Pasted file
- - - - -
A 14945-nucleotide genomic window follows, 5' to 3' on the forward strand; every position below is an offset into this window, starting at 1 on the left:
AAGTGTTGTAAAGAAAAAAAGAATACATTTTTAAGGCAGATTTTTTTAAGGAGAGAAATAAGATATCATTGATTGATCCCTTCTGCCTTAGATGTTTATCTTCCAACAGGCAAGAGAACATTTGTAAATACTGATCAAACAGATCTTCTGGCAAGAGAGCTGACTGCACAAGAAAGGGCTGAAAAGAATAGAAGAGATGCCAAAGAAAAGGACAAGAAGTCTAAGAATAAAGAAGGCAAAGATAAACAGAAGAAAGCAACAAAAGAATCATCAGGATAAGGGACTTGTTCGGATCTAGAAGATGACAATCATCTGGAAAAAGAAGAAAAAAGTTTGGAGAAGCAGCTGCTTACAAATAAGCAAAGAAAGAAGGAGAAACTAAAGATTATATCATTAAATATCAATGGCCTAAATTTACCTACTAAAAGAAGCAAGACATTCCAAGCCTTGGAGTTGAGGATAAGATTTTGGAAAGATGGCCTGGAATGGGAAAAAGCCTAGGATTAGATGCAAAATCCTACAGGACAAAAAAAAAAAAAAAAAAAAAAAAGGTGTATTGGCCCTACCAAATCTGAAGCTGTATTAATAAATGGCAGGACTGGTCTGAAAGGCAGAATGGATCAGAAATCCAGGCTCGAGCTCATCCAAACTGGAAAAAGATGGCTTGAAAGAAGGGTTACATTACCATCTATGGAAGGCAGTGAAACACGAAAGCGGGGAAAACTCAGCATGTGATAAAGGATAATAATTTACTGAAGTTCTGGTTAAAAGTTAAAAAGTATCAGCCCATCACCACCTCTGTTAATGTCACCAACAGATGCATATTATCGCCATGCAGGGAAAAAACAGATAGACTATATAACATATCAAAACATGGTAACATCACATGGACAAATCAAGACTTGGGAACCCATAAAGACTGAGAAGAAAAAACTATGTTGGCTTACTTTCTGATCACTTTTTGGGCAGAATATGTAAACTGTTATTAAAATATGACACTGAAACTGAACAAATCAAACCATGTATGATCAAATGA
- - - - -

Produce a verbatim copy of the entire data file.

A 14945-nucleotide genomic window follows, 5' to 3' on the forward strand; every position below is an offset into this window, starting at 1 on the left:
AAGTGTTGTAAAGAAAAAAAGAATACATTTTTAAGGCAGATTTTTTTAAGGAGAGAAATAAGATATCATTGATTGATCCCTTCTGCCTTAGATGTTTATCTTCCAACAGGCAAGAGAACATTTGTAAATACTGATCAAACAGATCTTCTGGCAAGAGAGCTGACTGCACAAGAAAGGGCTGAAAAGAATAGAAGAGATGCCAAAGAAAAGGACAAGAAGTCTAAGAATAAAGAAGGCAAAGATAAACAGAAGAAAGCAACAAAAGAATCATCAGGATAAGGGACTTGTTCGGATCTAGAAGATGACAATCATCTGGAAAAAGAAGAAAAAAGTTTGGAGAAGCAGCTGCTTACAAATAAGCAAAGAAAGAAGGAGAAACTAAAGATTATATCATTAAATATCAATGGCCTAAATTTACCTACTAAAAGAAGCAAGACATTCCAAGCCTTGGAGTTGAGGATAAGATTTTGGAAAGATGGCCTGGAATGGGAAAAAGCCTAGGATTAGATGCAAAATCCTACAGGACAAAAAAAAAAAAAAAAAAAAAAAAGGTGTATTGGCCCTACCAAATCTGAAGCTGTATTAATAAATGGCAGGACTGGTCTGAAAGGCAGAATGGATCAGAAATCCAGGCTCGAGCTCATCCAAACTGGAAAAAGATGGCTTGAAAGAAGGGTTACATTACCATCTATGGAAGGCAGTGAAACACGAAAGCGGGGAAAACTCAGCATGTGATAAAGGATAATAATTTACTGAAGTTCTGGTTAAAAGTTAAAAAGTATCAGCCCATCACCACCTCTGTTAATGTCACCAACAGATGCATATTATCGCCATGCAGGGAAAAAACAGATAGACTATATAACATATCAAAACATGGTAACATCACATGGACAAATCAAGACTTGGGAACCCATAAAGACTGAGAAGAAAAAACTATGTTGGCTTACTTTCTGATCACTTTTTGGGCAGAATATGTAAACTGTTATTAAAATATGACACTGAAACTGAACAAATCAAACCATGTATGATCAAATGA